"Change will not come if we wait for some other person or some other time. We are the ones we've been waiting for. We are the change that we seek." --President Obama
The President's Interfaith and Community Service Campus Challenge will help magnify, value and encourage America's religious and cultural diversity. The initiative will engage the rich, pluralistic diverse communities in partnerships for the common good. It will empower them to be innovative in providing services (seva) to communities in need. The Campus Challenge can build social cohesion and bring together America's increasingly diverse religious society and help advance peace (ahimsa) and justice at home and abroad. It can also foster future collaboration, negotiation and innovation, which can create jobs and promote economic growth and diplomacy.
Mahatma Gandhi said, "The best way to find yourself is to lose yourself in the service of others."
For most new Americans, the point of reference for civic engagements is based on their traditions. I studied the infrastructure needs of Hindu/Dharmic/South Asian communities during my tenure as member of President Obama's Faith-Based and Neighborhood Partnerships. I also examined the Asian American Pacific Islander community in New Jersey, under the Clinton administration. I concluded that many Asians, South Asians of all faiths (e.g., Hindus, Jains, Sikhs or Buddhists) are not fully engaged in the civic process, much less on college campuses. It is not that the students and the community members do not want to participate, or even that their diverse religions do not encourage it. They don't know how; they don't always have the necessary knowledge and tools from an American context.
HASC is working to bridge the knowledge gap to sustain Dharmic/Hindu faith based approach to development. To impact change and encourage new service ideas, HASC is sponsoring a widespread civic and service participation essay contest as part of a conference Energizing Dharmic Seva: Impacting Change in America and Abroad from July 29 - 31. We encourage all, particularly youth, to participate.
While we are transplanting traditions and creating a new identity as hyphenated Americans, we are blending current "best practices" pulled from East and West, then and now. We have much to offer to strengthen America.
Many of the spiritual and cultural practices of the East have been embraced in the West. Phil Goldberg, author of American Veda, aptly says in his book, "Starting from the 1840s, Vedic Hindu philosophy has impacted American philosophers from Emerson and the Beatles to Yoga and Meditation." The eastern traditions (such as yoga and meditation) can serve as a connecting bridge and solution providers to mitigate major conflicts around the world.
We need to expand community service. President Obama said as much at Diwali, the Hindu New Year: "Diwali is a time for celebration, but it is also a time for reflection -- a time when we must remember that there are always others less fortunate then ourselves. This holiday reminds us all that we should commit ourselves to helping those in need."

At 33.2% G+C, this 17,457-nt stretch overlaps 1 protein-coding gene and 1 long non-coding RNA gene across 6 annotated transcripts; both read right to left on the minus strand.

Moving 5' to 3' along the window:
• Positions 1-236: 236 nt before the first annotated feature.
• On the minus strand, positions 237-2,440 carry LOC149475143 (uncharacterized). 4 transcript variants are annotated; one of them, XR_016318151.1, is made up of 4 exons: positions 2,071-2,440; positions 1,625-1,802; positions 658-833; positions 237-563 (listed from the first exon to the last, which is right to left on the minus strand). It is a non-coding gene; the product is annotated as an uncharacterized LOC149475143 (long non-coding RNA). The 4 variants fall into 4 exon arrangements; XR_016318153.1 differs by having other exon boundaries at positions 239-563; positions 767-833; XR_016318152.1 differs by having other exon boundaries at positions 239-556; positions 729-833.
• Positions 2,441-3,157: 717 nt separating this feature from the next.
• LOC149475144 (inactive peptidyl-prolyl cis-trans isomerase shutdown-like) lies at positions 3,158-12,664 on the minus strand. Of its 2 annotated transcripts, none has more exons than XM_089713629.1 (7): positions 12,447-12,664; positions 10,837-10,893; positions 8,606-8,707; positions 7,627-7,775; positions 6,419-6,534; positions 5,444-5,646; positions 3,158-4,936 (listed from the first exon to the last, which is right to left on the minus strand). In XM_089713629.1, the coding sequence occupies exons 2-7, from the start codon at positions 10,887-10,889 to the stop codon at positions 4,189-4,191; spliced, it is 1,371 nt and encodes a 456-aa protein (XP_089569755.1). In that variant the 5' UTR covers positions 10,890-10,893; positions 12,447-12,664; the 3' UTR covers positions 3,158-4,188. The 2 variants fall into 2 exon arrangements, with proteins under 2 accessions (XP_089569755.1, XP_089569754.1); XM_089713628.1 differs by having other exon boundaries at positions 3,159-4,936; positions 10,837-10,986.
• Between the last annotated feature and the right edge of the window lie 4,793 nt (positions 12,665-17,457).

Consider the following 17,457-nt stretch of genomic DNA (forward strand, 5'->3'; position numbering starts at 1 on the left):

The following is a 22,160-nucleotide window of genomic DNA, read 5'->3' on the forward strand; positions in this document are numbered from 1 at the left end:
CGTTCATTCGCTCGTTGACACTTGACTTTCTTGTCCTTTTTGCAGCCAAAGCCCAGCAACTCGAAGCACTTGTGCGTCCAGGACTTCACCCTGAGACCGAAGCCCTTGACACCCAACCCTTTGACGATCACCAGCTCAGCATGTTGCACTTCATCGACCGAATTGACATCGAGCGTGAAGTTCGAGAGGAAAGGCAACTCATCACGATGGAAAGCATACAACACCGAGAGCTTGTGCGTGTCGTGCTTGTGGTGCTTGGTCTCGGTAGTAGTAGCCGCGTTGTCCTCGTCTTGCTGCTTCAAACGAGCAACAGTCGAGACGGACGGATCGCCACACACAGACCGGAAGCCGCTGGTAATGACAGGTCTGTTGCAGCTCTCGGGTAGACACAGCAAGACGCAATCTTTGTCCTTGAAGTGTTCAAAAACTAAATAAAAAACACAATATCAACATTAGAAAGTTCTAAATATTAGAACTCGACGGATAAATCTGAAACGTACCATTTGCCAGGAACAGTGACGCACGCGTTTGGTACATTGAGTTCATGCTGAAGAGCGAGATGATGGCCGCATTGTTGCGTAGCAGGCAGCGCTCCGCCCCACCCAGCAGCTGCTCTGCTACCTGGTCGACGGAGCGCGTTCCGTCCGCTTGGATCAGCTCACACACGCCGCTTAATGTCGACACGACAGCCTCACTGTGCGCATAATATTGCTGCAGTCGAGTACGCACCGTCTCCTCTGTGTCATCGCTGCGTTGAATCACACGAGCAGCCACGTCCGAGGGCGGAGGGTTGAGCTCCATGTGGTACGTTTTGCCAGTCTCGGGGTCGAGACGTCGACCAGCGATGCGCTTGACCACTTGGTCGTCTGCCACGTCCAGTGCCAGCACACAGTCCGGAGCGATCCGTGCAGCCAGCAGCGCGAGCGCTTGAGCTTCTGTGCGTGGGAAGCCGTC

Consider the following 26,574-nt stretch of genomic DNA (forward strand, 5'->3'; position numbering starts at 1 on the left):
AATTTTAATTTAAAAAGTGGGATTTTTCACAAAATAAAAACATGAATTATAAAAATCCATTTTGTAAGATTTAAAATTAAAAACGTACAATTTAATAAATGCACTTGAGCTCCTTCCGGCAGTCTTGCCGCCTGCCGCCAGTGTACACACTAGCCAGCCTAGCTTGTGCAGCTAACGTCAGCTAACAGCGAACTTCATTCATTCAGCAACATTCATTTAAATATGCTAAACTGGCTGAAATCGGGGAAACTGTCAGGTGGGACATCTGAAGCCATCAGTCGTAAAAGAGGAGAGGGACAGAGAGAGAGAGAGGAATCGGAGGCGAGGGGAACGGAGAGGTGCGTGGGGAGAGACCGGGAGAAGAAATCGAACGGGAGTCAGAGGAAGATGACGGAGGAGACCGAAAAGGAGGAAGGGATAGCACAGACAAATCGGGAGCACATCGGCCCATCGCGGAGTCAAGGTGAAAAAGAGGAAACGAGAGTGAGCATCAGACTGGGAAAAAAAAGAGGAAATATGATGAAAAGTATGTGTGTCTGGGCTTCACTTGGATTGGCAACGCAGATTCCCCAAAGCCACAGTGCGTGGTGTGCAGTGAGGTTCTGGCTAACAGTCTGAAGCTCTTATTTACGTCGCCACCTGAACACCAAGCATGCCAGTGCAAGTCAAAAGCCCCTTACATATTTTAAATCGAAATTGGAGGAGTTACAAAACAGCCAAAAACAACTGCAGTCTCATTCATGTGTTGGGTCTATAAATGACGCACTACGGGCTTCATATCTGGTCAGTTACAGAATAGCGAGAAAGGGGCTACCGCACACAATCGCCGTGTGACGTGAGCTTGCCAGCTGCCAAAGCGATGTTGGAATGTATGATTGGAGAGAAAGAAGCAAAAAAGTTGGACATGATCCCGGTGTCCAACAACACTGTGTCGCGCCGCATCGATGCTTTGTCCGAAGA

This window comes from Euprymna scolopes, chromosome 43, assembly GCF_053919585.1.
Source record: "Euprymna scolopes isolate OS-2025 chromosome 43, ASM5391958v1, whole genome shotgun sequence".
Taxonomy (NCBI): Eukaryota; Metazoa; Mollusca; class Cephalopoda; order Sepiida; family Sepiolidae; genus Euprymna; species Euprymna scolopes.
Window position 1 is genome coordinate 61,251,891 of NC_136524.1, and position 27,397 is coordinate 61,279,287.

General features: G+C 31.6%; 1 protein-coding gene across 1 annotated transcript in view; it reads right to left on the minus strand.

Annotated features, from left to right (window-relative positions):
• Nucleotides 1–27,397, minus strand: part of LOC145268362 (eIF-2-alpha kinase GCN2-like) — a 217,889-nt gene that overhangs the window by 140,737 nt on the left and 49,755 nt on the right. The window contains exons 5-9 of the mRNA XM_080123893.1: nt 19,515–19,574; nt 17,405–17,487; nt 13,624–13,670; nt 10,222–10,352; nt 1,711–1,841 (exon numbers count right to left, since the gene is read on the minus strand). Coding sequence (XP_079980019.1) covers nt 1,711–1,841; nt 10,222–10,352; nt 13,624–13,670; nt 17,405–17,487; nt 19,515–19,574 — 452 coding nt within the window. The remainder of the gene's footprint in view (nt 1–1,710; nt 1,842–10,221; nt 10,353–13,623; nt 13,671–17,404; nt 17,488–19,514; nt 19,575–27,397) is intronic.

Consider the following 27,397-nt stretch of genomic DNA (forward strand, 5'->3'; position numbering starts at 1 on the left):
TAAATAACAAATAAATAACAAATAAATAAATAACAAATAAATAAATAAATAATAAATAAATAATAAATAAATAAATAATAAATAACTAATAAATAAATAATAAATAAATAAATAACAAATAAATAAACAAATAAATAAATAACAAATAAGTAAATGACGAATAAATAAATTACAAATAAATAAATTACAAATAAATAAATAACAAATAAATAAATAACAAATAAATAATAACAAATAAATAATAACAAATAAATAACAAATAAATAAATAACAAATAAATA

The President perfectly captures the sentiments behind our unique in-cultural program, UtsavSeva(Festivals of Seva), as we connect the Dharmic/Hindu community to serve America.
The problem is that the Dharmic/Hinducommunity is generally not organized or governed in the same way as the other established religious-based community service groups. As a result, the service infrastructure of this community is in its infancy with little available funding. On college campuses across the country, Eastern religions and those inspired by Hindu /Vedantic Eastern philosophy are striving to find a place. Duke, Princeton, Harvard, NYU and Columbia are among only a few schools that have created space.
Most U.S. college campuses have not supported a Dharmic religious life chaplaincy or a dedicated place of worship. Systemic changes require a real comprehensive roadmap to establish and expand more local faith-oriented Seva Centers in colleges, in our houses of worship and standalone in cities, towns or rural areas. Expanding the interfaith collaboration will unite people of diverse faiths. Transformation and acceptance in the sacred and secular landscape of America with a mental paradigm shift will energize seva through interfaith collaboration.
The White House Interfaith and Community Service Campus Challenge highlights that what is needed today is an integrated effort from multiple sources. This is recognition of America's pluralism, where people of all diverse backgrounds and faiths can collectively contribute to an enhanced civic life.
HASC's motto to "Serve, Celebrate and Learn: Building Communities Together" is central to the mission of the Campus Challenge. We support the White House initiative, and recognize the need to build partnerships with all religious and secular educators (e.g., Campus Compact, IFYC), students and their associations who collectively must develop an on-campus seva capacity.